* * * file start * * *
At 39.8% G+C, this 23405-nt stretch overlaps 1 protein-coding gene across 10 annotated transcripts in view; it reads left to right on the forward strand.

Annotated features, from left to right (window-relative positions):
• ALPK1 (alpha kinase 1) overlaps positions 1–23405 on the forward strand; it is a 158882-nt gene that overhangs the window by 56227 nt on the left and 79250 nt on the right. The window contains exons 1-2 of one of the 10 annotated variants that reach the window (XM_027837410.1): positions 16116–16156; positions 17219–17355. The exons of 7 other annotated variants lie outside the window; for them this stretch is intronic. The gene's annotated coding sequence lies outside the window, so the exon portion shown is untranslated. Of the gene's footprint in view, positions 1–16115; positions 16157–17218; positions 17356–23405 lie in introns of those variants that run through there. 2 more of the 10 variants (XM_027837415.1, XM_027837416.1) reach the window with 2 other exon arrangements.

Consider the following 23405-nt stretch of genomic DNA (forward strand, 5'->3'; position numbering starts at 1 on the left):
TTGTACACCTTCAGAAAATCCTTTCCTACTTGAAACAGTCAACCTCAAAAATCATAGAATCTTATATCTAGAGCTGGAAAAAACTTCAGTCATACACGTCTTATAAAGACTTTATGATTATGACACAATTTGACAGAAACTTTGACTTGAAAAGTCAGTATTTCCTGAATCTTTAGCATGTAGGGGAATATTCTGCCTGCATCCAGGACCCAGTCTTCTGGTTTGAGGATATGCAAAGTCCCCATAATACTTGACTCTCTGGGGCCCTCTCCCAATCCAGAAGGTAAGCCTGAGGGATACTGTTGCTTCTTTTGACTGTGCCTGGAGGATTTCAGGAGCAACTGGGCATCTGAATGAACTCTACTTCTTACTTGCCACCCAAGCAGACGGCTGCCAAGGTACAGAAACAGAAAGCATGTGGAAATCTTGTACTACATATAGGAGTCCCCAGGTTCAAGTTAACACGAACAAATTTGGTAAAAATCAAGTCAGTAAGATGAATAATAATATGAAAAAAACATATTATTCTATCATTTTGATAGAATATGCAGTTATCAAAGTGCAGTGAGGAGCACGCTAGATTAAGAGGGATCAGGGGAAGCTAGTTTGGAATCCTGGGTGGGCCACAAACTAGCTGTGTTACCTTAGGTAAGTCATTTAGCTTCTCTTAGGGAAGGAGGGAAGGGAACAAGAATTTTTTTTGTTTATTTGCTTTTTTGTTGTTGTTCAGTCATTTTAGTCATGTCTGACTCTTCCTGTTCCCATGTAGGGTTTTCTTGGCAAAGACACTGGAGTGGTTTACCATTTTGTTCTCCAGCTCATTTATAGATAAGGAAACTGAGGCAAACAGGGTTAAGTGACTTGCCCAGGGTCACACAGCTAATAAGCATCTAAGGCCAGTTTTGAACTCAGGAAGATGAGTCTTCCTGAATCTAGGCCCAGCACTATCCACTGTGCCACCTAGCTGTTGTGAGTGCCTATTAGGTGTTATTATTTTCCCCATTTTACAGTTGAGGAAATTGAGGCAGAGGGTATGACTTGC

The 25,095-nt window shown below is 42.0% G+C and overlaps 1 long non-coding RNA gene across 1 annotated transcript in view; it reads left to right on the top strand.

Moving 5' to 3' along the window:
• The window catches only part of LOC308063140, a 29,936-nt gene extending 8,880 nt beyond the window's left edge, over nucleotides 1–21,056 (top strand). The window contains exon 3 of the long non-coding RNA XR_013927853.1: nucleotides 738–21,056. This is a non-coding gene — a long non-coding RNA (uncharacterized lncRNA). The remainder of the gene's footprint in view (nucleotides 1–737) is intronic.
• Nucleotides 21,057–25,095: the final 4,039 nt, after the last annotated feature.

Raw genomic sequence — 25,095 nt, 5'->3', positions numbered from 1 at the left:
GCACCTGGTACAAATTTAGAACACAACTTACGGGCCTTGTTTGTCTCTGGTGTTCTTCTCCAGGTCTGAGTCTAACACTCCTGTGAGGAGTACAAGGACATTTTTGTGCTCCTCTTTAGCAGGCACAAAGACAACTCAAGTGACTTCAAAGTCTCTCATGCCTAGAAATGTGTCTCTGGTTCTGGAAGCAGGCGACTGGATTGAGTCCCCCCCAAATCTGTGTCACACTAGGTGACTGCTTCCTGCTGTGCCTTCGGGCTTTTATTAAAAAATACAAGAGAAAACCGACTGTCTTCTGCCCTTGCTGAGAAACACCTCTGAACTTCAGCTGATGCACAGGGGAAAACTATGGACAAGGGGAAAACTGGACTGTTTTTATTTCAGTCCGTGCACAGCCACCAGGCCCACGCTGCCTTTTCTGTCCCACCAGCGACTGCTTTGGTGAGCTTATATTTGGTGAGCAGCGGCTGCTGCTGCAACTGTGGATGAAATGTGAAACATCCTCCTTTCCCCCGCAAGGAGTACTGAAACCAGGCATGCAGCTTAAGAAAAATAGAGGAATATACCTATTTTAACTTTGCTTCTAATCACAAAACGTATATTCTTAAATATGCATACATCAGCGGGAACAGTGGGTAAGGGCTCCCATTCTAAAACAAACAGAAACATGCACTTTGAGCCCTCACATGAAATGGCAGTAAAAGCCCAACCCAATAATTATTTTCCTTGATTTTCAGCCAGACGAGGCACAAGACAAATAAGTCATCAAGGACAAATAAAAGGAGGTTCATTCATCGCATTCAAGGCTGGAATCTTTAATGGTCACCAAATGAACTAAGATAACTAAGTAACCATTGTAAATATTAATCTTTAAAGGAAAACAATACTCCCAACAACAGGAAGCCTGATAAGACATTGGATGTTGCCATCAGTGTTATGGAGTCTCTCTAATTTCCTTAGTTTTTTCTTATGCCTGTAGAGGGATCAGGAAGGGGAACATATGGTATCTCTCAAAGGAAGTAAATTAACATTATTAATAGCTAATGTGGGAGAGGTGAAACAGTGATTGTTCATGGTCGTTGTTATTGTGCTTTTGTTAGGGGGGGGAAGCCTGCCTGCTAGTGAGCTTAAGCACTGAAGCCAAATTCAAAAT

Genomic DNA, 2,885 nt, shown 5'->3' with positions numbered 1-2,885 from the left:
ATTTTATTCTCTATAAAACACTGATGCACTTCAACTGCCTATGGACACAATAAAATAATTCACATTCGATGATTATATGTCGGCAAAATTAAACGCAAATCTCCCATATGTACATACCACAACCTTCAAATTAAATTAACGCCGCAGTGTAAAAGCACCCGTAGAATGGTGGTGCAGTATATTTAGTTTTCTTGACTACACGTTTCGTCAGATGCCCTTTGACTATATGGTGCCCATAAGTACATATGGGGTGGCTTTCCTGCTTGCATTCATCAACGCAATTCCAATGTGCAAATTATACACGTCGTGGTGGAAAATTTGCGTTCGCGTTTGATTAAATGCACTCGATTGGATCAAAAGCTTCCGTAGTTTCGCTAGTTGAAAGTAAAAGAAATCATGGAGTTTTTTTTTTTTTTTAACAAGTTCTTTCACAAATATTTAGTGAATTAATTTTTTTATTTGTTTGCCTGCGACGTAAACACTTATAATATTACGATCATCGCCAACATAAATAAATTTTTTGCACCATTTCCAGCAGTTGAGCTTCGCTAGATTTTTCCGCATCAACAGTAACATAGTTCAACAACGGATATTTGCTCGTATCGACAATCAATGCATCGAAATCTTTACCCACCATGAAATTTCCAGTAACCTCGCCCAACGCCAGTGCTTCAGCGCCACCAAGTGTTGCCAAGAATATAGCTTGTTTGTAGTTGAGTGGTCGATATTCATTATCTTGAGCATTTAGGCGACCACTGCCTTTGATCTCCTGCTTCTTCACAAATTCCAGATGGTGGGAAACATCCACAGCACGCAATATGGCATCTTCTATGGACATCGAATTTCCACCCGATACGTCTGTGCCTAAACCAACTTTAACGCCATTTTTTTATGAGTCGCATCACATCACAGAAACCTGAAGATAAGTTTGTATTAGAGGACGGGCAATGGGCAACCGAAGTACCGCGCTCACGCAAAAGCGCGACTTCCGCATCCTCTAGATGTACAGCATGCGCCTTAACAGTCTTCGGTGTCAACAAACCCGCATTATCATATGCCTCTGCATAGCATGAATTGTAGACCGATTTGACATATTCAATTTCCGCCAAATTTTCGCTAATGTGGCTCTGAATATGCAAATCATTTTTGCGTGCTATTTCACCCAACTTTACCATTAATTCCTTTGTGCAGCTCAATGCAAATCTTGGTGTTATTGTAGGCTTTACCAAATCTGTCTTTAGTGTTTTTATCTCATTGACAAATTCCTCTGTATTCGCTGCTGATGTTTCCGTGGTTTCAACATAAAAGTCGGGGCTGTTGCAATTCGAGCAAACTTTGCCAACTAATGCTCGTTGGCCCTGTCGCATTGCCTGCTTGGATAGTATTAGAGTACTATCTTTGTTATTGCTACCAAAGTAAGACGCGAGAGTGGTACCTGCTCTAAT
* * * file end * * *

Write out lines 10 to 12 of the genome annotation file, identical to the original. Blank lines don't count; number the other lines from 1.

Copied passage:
Raw genomic sequence — 25,095 nt, 5'->3', positions numbered from 1 at the left:
GCACCTGGTACAAATTTAGAACACAACTTACGGGCCTTGTTTGTCTCTGGTGTTCTTCTCCAGGTCTGAGTCTAACACTCCTGTGAGGAGTACAAGGACATTTTTGTGCTCCTCTTTAGCAGGCACAAAGACAACTCAAGTGACTTCAAAGTCTCTCATGCCTAGAAATGTGTCTCTGGTTCTGGAAGCAGGCGACTGGATTGAGTCCCCCCCAAATCTGTGTCACACTAGGTGACTGCTTCCTGCTGTGCCTTCGGGCTTTTATTAAAAAATACAAGAGAAAACCGACTGTCTTCTGCCCTTGCTGAGAAACACCTCTGAACTTCAGCTGATGCACAGGGGAAAACTATGGACAAGGGGAAAACTGGACTGTTTTTATTTCAGTCCGTGCACAGCCACCAGGCCCACGCTGCCTTTTCTGTCCCACCAGCGACTGCTTTGGTGAGCTTATATTTGGTGAGCAGCGGCTGCTGCTGCAACTGTGGATGAAATGTGAAACATCCTCCTTTCCCCCGCAAGGAGTACTGAAACCAGGCATGCAGCTTAAGAAAAATAGAGGAATATACCTATTTTAACTTTGCTTCTAATCACAAAACGTATATTCTTAAATATGCATACATCAGCGGGAACAGTGGGTAAGGGCTCCCATTCTAAAACAAACAGAAACATGCACTTTGAGCCCTCACATGAAATGGCAGTAAAAGCCCAACCCAATAATTATTTTCCTTGATTTTCAGCCAGACGAGGCACAAGACAAATAAGTCATCAAGGACAAATAAAAGGAGGTTCATTCATCGCATTCAAGGCTGGAATCTTTAATGGTCACCAAATGAACTAAGATAACTAAGTAACCATTGTAAATATTAATCTTTAAAGGAAAACAATACTCCCAACAACAGGAAGCCTGATAAGACATTGGATGTTGCCATCAGTGTTATGGAGTCTCTCTAATTTCCTTAGTTTTTTCTTATGCCTGTAGAGGGATCAGGAAGGGGAACATATGGTATCTCTCAAAGGAAGTAAATTAACATTATTAATAGCTAATGTGGGAGAGGTGAAACAGTGATTGTTCATGGTCGTTGTTATTGTGCTTTTGTTAGGGGGGGGAAGCCTGCCTGCTAGTGAGCTTAAGCACTGAAGCCAAATTCAAAAT

Genomic DNA, 2,885 nt, shown 5'->3' with positions numbered 1-2,885 from the left: